emotional health

Resist or Surrender to Rheumatoid Arthritis?

Sara Nash Health Guide January 17, 2011
  • According to the online Merriam-Webster dictionary, the meaning of the word surrender is as follows:

     

    1. to yield to the power, control, or possession of another upon compulsion or

     to give up completely or agree to forgo especially in favor of another;

     to give (oneself) up into the power of another especially as a prisoner;

     to give (oneself) over to something (as an influence)

     

    The antonym is, of course, to resist, to deny, or even to fight. In the context of a battle, resistance is typically championed, while surrendering means defeat. However, in many of the meditation and yoga classes I have taken, the connotations of both words are more often reversed: resisting that which you cannot change leads to suffering, while surrendering is likened to acceptance and equanimity. When you bring rheumatoid arthritis- or any chronic disease- into the picture, both of these concepts, with both of their connotations, are often at play.

     

    When I first developed symptoms of RA, I was petrified.My body was suddenly full of pain, and I had no idea why. I spent the week after the first tests were done waiting anxiously for the results. Deep down, I knew something was wrong, but I wanted to resist and deny that it was true as much as possible. I did my best to carry on, pretending everything was the same until one day during that week, I tried to practice some simple yoga poses. The pain was so great and so restrictive that I wasn’t really able to do much more than lie down on the floor and put my feet up against a wall. My emotions had also hit a metaphorical wall, and finally, I came to the realization that pretending all this wasn’t happening, resisting my reality was only making me suffer more. I let the fear come in as I lay on the floor, and I let myself cry. I surrendered to the idea that something beyond my control was happening, that it was scary, and that it was bigger than anything I’d dealt with before. As soon as I let myself acknowledge all the fear and worry I had been holding at bay, I felt a little better somehow. I was able to move past the fear and focus instead on actions I could take once I knew what was behind all the pain and swollen joints.

     

    But it wasn’t before long that this act of surrender gave way to full on pity, and then resistance once again. After finding out that the culprit was a nasty chronic disease, I went about resisting everything about it that I could. I didn’t want to surrender my heels, my vigorous yoga practice, or my social life. I didn’t want to have to change my life, because changing my life felt like I was losing myself, and that felt like the RA had won. My greatest fear was that I would become a prisoner to this disease, forever under its power. And yet, I had no choice but to put the heels back in the closet in favor of more practical shoes, and my vigorous yoga practice faded away into evenings spent on the couch feeling sorry for myself.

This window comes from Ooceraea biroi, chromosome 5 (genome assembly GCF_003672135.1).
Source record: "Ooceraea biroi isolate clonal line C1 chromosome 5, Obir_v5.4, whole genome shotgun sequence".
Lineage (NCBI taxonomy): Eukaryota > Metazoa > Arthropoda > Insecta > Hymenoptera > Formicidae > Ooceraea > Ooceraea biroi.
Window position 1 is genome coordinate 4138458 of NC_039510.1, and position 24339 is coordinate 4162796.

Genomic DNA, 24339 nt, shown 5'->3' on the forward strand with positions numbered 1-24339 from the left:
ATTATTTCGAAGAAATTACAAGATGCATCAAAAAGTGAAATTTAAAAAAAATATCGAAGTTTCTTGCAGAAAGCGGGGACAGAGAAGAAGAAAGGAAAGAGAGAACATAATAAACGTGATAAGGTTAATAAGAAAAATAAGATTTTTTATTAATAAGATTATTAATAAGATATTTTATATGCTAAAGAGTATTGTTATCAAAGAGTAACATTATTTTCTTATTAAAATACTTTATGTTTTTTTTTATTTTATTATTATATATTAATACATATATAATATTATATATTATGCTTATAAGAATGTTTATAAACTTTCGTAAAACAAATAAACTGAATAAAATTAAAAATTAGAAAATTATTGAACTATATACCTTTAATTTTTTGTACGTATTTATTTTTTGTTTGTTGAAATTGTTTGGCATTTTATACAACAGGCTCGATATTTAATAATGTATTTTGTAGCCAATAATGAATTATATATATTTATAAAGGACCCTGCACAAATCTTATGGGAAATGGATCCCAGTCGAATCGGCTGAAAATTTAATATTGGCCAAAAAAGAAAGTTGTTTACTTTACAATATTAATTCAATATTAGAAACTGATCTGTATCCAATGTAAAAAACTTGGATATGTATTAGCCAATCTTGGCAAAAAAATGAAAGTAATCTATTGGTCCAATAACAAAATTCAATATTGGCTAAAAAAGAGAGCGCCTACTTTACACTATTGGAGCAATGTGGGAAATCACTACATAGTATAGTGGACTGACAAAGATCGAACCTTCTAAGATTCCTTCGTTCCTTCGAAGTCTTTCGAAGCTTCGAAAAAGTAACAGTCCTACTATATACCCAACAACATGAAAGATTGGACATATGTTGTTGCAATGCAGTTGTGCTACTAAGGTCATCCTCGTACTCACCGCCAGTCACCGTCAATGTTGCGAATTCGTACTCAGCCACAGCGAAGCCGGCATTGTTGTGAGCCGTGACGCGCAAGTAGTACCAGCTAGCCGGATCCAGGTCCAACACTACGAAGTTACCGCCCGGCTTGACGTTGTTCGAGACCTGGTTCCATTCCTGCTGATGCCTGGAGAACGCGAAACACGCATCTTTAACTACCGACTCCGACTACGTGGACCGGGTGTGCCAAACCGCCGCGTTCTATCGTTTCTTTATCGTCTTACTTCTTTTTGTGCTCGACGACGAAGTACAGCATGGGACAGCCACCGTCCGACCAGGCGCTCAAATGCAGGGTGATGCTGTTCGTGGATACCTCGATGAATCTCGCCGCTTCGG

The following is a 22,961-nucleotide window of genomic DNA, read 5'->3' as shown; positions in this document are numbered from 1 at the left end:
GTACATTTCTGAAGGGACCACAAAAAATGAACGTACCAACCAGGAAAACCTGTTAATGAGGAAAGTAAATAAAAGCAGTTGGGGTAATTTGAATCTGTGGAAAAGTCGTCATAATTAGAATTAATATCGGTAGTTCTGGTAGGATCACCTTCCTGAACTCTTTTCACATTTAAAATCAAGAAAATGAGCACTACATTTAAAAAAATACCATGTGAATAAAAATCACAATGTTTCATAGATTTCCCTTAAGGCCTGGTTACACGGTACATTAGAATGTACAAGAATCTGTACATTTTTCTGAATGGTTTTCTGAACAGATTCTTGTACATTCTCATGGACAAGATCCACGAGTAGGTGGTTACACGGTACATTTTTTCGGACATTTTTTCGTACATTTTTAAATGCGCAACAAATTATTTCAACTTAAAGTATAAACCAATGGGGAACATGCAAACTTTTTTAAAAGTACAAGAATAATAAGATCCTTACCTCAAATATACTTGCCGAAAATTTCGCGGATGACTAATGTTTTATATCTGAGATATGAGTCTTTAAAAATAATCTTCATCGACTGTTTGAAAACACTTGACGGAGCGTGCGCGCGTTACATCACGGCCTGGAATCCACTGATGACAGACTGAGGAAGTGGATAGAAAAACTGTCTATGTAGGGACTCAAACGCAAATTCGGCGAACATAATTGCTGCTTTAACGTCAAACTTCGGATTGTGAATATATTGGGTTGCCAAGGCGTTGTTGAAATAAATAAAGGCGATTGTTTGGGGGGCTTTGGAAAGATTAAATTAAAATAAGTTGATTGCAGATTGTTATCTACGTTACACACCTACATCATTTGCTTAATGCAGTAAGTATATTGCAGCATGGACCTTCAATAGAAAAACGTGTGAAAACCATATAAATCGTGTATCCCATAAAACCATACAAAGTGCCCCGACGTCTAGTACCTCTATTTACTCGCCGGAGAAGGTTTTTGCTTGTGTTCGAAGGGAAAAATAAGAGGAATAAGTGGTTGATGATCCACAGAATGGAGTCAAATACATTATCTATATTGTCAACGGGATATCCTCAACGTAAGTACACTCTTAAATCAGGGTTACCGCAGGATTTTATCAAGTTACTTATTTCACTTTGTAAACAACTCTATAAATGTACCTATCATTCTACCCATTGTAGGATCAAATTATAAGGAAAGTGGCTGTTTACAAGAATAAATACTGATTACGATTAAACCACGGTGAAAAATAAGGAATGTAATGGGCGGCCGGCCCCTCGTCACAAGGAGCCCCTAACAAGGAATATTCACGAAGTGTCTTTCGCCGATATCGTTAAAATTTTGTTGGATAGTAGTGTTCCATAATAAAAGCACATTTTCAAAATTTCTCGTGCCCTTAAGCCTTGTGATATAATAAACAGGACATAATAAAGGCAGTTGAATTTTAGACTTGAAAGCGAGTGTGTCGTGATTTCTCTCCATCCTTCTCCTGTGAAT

Finally, I decided to fight back in whatever way I could. I decided I wasn’t going to surrender what was most important to me- something that felt integral to my self-identity: traveling. Before my meds even kicked in, I began planning a huge trip to South America with friends that would span three weeks, encompass three countries, and include several physically challenging stops along the way. I accepted the fact that I would have to make some concessions, like taking the train to Machu Picchu rather than hiking along the Inca trail. I would have to adjust my medications and take an arsenal of others with me ‘in case.’ But I knew this was something I had to do- I had to prove to myself that I could still be me, even with RA.

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    When I got to the top of a mountain overlooking Machu Picchu and surveyed the majestic, magical place below, I felt triumphant and victorious. I had reclaimed my sense of self in the face of a difficult, unpredictable disease. And yet, in that moment I also felt a sense of peace, of surrendering to all that I could not know, imagine or control about my life, including how RA would continue to impact it.

     

    In the years since, my understanding of these two concepts in relation to rheumatoid arthritis has continued to evolve and fluctuate. At times, resistance in the form of rebellion gives me a momentary feeling of accomplishment; the defiant act of slipping on a pair of too-high heels for an evening brings with it a sense of delicious, if naughty, satisfaction- a little coup against the regime of rheumatoid arthritis. But I have also learned that surrendering isn’t always a bad thing- accepting the fact that RA is a part of me and a part of my life has helped me to bear the bad days a little more gracefully and keep things in perspective. It has made it easier for me to take care of myself by resting rather than continuing to push push push all the time. Surrendering has, in many ways, given me permission to slow down sometimes and to savor the little pleasures in my life.

     

    Sara is the author of the blog The Single Gal's Guide to Rheumatoid Arthritis.